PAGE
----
UHPLC: Evolving Better Resolution of Larger Proteins

Abstract

For decades, high-performance liquid chromatography (HPLC) has been used to separate and purify molecules. Recently, ultra HPLC (UHPLC) was developed to facilitate the separation of small molecules. Thanks to better resolution and faster run times, compared with HPLC, UHPLC of small molecules has played an important role in drug development. But increasingly, with proteins being developed as biotherapeutics, researchers are focusing on UHPLC for larger molecules. Here’s an update on how scientists are adapting UHPLC methods to harness the technology’s strengths for analyzing larger biomolecules, such as proteins.

What’s so ‘ultra’ about UHPLC for proteins?

Unfortunately, proteins don’t get the same “wow” factor from UHPLC that small molecules do. Proteins tend to be much larger than small molecules, and their movements are limited by diffusion, no matter what kind of pressure or flow rates you subject them to. So what exactly is so “ultra” about UHPLC when it comes to protein analysis?

When researchers first used UHPLC for small molecules, the resulting peaks were so well separated that “they could drive a truck through them,” says Michael McGinley, manager of core products at Phenomenex. “Users could easily ‘trade in’ some of that excess resolution for reduced run times by using shorter columns and faster flow rates and gradients.” Because protein peaks are not nearly as well separated, a dramatic reduction in run time isn’t usually possible. Nevertheless, recent protein-friendly adaptations have resulted in UHPLC that can provide better resolution and somewhat shorter run times.

The prospect of better resolution is attractive to researchers who are struggling to separate big proteins—like antibodies—and generating peak profiles with minute differences between them. For example, a single amino acid change in an antibody often represents less than 0.1% difference in chemical composition. Compare this to a single amino acid change in a small peptide, which may represent a 10% to 20% change in difference in chemical composition. “When proteins start getting big, separating them starts getting dicey,” says McGinley. “The changes can quickly get hard to see.”

Biocompatible systems

Although UHPLC doesn’t let scientists see all differences between proteins all the time, it can enable them to see some differences—for example, in gross morphology, disulphide isoforms, deaminations and protein folding. Protein researchers use different chromatography modes to accomplish this, such as reversed phase (RPC), ion exchange (IEX) and size exclusion (SEC) chromatography. “Salt-containing mobile phases, used for example in IEX and SEC, can be highly corrosive to a stainless-steel system,” says Cornelia Vad, senior product manager for analytical HPLC at Agilent Technologies. The same is true of solvents with extremes of pH.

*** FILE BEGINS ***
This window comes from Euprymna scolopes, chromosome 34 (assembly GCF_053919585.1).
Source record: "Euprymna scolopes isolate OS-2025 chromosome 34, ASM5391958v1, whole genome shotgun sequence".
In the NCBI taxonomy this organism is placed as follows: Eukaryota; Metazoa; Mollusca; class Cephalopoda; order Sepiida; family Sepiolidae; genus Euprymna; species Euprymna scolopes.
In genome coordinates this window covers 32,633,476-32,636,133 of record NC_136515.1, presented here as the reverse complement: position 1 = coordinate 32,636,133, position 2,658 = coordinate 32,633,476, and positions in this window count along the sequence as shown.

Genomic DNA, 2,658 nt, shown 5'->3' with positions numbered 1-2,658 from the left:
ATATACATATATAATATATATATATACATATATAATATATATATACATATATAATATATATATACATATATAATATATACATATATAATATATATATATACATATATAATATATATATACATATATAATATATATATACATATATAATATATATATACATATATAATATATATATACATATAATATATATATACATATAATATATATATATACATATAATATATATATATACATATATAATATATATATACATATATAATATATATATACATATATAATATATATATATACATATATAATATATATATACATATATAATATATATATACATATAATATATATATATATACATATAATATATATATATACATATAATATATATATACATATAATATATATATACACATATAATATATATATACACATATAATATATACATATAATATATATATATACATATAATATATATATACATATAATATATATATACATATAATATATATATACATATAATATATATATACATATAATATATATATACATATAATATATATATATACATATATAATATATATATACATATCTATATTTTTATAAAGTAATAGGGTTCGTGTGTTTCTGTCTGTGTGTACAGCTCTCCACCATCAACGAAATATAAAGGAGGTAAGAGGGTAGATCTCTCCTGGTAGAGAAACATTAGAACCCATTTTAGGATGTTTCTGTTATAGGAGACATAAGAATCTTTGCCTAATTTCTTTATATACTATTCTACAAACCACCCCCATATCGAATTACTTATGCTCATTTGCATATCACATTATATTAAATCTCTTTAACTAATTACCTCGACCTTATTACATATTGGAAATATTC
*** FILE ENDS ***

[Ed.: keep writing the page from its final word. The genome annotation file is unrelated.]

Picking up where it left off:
To address solvent challenges, Agilent Technologies offers the 1260 Bio-inert LC System, constructed from corrosion-resistant titanium in the solvent-delivery system and 100% metal-free materials in the sample flow path. Other suppliers offer biocompatible, corrosion-resistant systems made from biocompatible metal alloys, titanium and other biocompatible materials. These systems include Thermo Fisher Scientific’s Vanquish Flex UHPLC and Waters’  ACQUITY UPLC System.

Thermo Fisher Scientific added many new features to its Vanquish Flex UHPLC system, specifically improvements to the temperature-control functionality in the autosampler and column compartment. “To successfully separate the subtle changes [in proteins], the instrument needs to shield delicate protein samples from external factors by having biocompatibility and accurate temperature control during storage and separation,” says Evert-Jan Sneekes, strategic marketing manager for HPLC at Thermo Fisher Scientific.

Another consideration when using an UHPLC system for examining proteins is instrument dispersion. “Dispersion is an increase in the volume of the peak as it moves through the components of the flow path,” says Tom Wheat, principal scientist at Waters. “As the peak comes out of the column, it’s as narrow as it’s going to be.” Broader peaks mean less resolution, so minimizing dispersion is crucial. Wheat says that minimizing dispersion is particularly important in SEC and RPC columns, but less so in IEX columns. Stacy Squillario, product manager in bioseparations at Sigma-Aldrich, adds that instrument dispersion should be “kept at a minimum in order to maximize the chromatographic performance.”